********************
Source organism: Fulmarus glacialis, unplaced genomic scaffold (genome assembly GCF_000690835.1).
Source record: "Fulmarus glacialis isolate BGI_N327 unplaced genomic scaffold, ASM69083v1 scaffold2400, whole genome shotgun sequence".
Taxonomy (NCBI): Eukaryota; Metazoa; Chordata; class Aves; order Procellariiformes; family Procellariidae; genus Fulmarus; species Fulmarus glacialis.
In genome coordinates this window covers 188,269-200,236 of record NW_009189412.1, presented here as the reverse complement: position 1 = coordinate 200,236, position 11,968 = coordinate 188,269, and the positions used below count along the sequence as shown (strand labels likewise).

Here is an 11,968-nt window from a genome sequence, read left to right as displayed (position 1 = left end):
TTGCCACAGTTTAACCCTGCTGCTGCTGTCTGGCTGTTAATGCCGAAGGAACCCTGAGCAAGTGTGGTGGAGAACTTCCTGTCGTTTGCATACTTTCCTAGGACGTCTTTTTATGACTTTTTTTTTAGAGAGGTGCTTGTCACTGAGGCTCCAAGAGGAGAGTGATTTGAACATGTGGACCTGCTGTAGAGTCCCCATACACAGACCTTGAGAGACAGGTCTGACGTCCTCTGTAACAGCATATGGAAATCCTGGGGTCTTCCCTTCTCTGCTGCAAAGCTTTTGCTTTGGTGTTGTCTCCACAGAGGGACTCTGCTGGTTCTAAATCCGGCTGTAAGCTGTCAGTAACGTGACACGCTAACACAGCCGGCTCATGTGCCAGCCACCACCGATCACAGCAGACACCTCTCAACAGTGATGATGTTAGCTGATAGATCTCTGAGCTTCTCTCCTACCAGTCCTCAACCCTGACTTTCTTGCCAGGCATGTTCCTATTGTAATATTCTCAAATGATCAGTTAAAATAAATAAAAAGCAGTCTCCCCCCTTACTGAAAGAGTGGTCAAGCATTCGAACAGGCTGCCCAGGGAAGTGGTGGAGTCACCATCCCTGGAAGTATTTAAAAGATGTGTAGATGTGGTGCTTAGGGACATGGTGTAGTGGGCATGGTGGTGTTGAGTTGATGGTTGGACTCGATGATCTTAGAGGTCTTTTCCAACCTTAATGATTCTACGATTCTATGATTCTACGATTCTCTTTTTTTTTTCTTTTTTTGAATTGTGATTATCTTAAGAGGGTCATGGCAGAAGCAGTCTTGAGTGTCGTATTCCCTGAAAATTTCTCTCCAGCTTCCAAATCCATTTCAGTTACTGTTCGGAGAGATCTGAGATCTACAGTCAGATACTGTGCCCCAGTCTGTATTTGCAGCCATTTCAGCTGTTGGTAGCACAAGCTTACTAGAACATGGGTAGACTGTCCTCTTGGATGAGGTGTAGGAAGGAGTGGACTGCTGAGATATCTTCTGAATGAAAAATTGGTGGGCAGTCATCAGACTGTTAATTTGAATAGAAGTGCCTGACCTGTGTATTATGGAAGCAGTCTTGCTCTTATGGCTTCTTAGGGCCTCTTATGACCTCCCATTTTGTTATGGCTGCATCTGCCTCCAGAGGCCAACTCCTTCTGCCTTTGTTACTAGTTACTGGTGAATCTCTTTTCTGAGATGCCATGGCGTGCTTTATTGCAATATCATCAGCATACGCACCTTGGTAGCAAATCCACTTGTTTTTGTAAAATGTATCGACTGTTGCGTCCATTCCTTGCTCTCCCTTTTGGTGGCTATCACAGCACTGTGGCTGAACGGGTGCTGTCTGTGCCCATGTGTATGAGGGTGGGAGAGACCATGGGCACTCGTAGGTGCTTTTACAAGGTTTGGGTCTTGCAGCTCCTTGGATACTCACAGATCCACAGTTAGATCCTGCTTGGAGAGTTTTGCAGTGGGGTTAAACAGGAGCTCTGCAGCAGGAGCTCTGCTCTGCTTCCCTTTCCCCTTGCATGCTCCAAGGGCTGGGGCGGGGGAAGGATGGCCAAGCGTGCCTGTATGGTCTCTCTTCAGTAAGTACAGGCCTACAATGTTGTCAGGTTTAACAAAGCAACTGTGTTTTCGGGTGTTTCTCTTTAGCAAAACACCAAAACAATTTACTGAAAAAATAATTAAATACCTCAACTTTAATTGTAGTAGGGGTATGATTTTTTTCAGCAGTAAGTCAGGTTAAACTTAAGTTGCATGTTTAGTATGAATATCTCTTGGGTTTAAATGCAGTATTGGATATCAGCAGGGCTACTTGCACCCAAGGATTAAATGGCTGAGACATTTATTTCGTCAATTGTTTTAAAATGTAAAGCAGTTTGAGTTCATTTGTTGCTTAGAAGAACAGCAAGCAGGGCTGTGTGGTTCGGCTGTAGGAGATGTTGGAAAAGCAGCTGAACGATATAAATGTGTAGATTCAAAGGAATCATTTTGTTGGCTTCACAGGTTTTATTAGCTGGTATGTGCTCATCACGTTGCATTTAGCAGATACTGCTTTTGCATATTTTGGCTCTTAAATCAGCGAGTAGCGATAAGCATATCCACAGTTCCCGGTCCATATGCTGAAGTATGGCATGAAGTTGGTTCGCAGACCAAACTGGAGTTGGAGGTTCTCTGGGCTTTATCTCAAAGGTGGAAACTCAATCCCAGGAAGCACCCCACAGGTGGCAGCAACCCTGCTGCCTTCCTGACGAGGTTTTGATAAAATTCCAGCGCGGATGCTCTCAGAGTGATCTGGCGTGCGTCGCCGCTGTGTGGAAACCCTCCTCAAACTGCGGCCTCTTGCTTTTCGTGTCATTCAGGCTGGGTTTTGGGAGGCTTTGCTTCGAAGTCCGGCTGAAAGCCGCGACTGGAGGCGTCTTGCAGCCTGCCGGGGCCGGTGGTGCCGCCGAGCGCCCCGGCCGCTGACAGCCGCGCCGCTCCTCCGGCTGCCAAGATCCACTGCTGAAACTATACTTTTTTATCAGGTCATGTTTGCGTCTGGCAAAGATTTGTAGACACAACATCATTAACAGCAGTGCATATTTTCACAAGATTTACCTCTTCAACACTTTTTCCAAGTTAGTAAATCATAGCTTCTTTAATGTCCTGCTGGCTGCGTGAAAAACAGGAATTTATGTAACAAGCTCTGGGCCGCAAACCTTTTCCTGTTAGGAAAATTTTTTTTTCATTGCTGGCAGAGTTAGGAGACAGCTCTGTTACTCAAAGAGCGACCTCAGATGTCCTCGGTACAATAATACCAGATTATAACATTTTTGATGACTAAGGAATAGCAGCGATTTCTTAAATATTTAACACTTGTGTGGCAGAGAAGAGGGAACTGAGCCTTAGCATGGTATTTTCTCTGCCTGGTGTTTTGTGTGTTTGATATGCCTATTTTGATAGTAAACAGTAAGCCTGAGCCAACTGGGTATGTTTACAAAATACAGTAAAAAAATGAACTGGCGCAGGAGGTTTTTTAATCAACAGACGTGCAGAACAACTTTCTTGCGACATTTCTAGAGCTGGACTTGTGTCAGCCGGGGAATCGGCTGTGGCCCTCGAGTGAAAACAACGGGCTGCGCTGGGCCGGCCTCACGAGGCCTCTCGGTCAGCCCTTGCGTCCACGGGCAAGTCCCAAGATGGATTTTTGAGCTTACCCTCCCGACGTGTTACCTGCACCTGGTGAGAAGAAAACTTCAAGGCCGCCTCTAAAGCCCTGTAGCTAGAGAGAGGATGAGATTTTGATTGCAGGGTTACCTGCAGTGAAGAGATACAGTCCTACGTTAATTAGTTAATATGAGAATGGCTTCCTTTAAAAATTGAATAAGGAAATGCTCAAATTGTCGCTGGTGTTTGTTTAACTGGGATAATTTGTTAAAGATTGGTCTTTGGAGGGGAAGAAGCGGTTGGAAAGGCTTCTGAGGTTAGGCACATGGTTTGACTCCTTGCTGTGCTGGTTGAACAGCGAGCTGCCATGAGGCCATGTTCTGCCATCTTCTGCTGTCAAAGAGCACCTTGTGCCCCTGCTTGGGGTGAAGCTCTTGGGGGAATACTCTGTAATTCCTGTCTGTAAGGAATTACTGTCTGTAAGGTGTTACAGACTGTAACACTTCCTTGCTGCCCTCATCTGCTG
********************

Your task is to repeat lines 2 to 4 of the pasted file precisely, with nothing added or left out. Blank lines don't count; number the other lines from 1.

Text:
Source record: "Fulmarus glacialis isolate BGI_N327 unplaced genomic scaffold, ASM69083v1 scaffold2400, whole genome shotgun sequence".
Taxonomy (NCBI): Eukaryota; Metazoa; Chordata; class Aves; order Procellariiformes; family Procellariidae; genus Fulmarus; species Fulmarus glacialis.
In genome coordinates this window covers 188,269-200,236 of record NW_009189412.1, presented here as the reverse complement: position 1 = coordinate 200,236, position 11,968 = coordinate 188,269, and the positions used below count along the sequence as shown (strand labels likewise).